What is Sickling?

Sickling is when the hemoglobin inside red blood cells sticks or clumps together, causing the cell to become fragile, rigid, and crescent—or sickle—shaped. Take a closer look at how red blood cells become distorted as well as how these sickled cells can affect your body and cause the symptoms and complications of sickle cell.

What Causes Sickling?

Each red blood cell is densely packed with hemoglobin proteins. Healthy red blood cells are packed with a form of  called  (HbA). HbA looks and functions properly all the time.

In sickle cell, red blood cells are packed with  (HbS) proteins. HbS proteins are created due to having two copies of an abnormal HBB gene. These proteins look and work normally in a high-oxygen state (when carrying oxygen to your cells and organs), but they can change to an abnormal shape when they are in low-oxygen state.

This change in shape (called a conformational change) can cause these HbS molecules to stick to one another. When there are many HbS molecules in a cell, they clump together and form long chains called polymers in a process called .

The amount of HbS molecules you have compared with other forms of hemoglobin in the cell—and their subsequent polymerization—are the ultimate cause of sickling in red blood cells as well as the associated symptoms and complications of sickle cell.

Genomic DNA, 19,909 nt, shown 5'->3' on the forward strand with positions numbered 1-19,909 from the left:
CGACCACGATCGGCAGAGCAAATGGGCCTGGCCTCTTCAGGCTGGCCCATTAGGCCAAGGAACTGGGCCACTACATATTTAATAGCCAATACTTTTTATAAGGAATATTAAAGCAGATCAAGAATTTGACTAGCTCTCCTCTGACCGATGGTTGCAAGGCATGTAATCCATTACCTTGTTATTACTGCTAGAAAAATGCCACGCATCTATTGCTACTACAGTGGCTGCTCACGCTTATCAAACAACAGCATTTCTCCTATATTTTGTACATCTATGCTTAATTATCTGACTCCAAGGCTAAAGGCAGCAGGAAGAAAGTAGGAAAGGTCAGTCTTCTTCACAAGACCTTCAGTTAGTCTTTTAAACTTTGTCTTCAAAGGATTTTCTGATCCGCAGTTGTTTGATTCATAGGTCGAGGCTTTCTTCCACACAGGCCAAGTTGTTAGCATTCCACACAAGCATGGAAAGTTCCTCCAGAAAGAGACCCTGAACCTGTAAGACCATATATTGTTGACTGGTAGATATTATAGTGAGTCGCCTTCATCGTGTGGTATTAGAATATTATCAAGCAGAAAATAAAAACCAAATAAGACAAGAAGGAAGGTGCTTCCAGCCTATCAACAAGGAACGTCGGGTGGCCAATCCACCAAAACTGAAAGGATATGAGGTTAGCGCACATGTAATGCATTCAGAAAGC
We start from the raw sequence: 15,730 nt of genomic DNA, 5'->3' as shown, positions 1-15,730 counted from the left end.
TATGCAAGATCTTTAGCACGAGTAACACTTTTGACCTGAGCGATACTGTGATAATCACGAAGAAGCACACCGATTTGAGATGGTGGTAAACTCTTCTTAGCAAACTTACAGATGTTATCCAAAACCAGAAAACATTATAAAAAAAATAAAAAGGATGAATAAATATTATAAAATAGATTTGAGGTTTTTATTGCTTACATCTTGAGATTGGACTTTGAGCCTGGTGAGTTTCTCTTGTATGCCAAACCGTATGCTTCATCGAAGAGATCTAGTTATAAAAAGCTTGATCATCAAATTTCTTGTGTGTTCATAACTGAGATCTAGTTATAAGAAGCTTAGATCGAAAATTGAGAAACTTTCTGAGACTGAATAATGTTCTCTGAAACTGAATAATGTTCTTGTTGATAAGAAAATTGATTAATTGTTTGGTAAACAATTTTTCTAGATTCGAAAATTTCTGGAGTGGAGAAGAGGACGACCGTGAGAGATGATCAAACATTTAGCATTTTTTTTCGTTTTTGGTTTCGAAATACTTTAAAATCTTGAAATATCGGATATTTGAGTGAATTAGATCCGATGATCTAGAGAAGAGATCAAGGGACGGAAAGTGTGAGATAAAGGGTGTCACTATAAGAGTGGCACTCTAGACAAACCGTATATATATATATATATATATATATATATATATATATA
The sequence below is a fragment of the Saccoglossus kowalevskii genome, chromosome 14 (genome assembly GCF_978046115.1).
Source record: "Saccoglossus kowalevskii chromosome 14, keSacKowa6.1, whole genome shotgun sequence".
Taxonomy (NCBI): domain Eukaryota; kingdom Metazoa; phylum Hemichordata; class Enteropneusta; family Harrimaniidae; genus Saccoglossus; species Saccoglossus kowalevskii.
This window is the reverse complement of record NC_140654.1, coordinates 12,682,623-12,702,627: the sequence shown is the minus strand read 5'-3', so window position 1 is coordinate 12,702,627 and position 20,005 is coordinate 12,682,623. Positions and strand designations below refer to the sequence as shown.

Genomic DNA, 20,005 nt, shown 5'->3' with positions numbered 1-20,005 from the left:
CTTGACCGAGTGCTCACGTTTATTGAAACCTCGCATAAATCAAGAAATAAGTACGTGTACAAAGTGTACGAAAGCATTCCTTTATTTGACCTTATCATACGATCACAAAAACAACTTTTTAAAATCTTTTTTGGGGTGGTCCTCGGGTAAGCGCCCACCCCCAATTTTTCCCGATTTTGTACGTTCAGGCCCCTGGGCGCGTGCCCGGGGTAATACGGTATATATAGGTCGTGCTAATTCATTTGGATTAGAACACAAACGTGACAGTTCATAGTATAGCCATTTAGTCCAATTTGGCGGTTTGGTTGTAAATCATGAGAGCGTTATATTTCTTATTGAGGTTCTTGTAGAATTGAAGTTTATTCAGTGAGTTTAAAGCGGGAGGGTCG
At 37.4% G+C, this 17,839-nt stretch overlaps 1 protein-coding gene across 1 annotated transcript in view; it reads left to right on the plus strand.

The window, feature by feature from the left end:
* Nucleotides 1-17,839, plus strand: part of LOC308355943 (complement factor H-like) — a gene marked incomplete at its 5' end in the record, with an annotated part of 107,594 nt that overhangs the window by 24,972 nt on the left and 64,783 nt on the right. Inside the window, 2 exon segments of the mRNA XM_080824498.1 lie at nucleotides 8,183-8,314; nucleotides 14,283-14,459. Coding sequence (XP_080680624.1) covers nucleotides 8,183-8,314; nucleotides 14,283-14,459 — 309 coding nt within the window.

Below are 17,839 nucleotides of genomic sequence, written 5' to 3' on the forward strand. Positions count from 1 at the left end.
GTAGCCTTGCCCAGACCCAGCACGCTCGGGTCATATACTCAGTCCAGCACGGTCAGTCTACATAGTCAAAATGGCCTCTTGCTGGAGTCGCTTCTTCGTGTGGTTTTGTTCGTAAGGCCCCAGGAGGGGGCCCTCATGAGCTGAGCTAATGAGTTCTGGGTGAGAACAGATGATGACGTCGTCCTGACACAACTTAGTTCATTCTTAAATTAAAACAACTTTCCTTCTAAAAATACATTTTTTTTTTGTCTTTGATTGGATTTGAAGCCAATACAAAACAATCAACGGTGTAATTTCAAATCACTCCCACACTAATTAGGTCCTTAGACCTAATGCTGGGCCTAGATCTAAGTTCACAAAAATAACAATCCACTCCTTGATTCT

Check out the video to see how sickle cell occurs and uncover how sickling can cause silent, progressive damage to the body.

Consequences of Sickling

Sickled red blood cells are very rigid and sticky and can have difficulty moving through small blood vessels. They can slow or block blood flow in these blood vessels (known as vaso-occlusion), preventing oxygen from properly circulating in the body as pictured in the image below. Blockages and broken down red blood cells also cause damage to blood vessels (known as vasculopathy), as well as the cells that line them (known as ). Additionally, sickled red blood cells are fragile and can break down prematurely (known as hemolysis), lasting only 10 to 20 days throughout the body, compared to 90 to 120 days for healthy red blood cells. This shorter lifespan can create a shortage of red blood cells throughout the body, leading to complications such as anemia and fatigue.

Blockages can lead to unpredictable complications like pain crises or stroke. Repeated blockages, damage to the blood vessels, and hemolysis over time can lead to progressive chronic complications, including organ damage and even organ failure.

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